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dir Ry Russo-Young
scr Ry Russo-Young, Lena Dunham
prd Jonathan Schwartz, Andrea Sperling, Alicia Van Couvering
with John Krasinski, Olivia Thirlby, Rosemarie DeWitt, Rhys Wakefield, Justin Kirk, India Ennenga, Mason Welch, Dylan McDermott, Emanuele Secci, Sam Lerner, Blaise Embry, Joshua Polit
release UK Apr.12 slf, US 12.Oct.12
L.A. life: DeWitt and Krasinski
SUNDANCE FILM FEST
|R E V I E W B Y R I C H C L I N E|
Realistically fragmented and awkward, this comedy-drama explores a series of inappropriate crushes that take surprising turns through shifting liaisons and unexpected emotions. Of course this gives the ensemble a lot to work with.
Working on a film for an exhibition, New York photographer Martine (Thirlby) travels to Los Angeles to get help from sound recordist Peter (Krazinski), who is married to her family friend Julie (DeWitt). While Peter eyes up Martine, she immediately clocks sexy coworker David (Wakefield), who's lusted after by Julie's teen daughter Kolt (Ennenga). Meanwhile, Kolt's Italian tutor (Secci) has a crush on her, while Julie is being pursued by a therapy client (Kirk). How each person deals with this situation has a huge impact in their life and work.
The script is a bit constructed to throw each character into s romantic dilemma with moral complications. But Russo-Young directs the film with a jagged honesty, giving the actors space to create resonant characters who bounce off each other in ways that are funny, scary and sad. The the story progresses with realistic human rhythms and sharply pointed moments of interaction while also playing with the world of sound recording.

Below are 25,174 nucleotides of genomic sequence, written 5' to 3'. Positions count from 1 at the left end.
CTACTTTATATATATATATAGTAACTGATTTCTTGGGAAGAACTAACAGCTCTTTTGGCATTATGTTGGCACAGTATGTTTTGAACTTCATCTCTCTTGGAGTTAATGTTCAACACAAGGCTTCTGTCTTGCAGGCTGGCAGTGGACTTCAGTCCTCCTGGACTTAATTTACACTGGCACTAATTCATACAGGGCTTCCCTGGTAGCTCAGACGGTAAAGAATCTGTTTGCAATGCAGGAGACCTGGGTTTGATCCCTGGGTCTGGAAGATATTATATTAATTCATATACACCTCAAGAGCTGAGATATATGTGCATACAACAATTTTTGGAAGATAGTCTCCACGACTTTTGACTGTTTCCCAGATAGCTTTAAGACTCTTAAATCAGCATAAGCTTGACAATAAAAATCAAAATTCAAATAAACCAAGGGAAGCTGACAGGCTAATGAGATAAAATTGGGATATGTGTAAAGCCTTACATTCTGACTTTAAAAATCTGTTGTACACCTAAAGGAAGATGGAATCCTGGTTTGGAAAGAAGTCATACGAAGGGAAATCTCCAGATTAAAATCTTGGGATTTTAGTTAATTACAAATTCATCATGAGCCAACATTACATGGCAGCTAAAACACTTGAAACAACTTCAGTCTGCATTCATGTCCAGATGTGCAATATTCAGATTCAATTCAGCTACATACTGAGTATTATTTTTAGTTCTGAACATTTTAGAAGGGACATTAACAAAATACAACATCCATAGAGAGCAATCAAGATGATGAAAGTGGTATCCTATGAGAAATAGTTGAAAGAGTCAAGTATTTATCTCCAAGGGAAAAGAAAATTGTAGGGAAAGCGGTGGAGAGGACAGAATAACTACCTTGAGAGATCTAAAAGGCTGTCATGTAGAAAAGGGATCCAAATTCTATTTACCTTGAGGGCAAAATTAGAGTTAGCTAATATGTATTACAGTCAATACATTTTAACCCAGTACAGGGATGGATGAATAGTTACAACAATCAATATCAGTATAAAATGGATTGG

At the centre Krasinski is superb as the everyman tempted to the breaking point. Yes, everyone in this story is tempted, but very few are able to control themselves. The title refers to the fact that in L.A. everyone drives everywhere, which draws attention to the New Yorker in their midst. Indeed, Martine's presence in the house throws off the already fragile balance between the other characters, opening the door for a full-on farce. Russo-Young refuses to moralise, offering telling insight through finely observed details: glances, touches, stolen kisses.
It's clear that we're supposed to know that certain things are wrong, but the way the characters behave makes it increasingly involving, blurring the links between each person until we realise exactly which relationships are robust enough to survive when all the jealousy and manipulation boils over. It sometimes gets a bit too silly, and the structure feels episodic, but clever writing, directing and acting mean that there's always something going on beneath the surface.
|R E A D E R R E V I E W S|
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© 2012 by Rich Cline, Shadows on the Wall|
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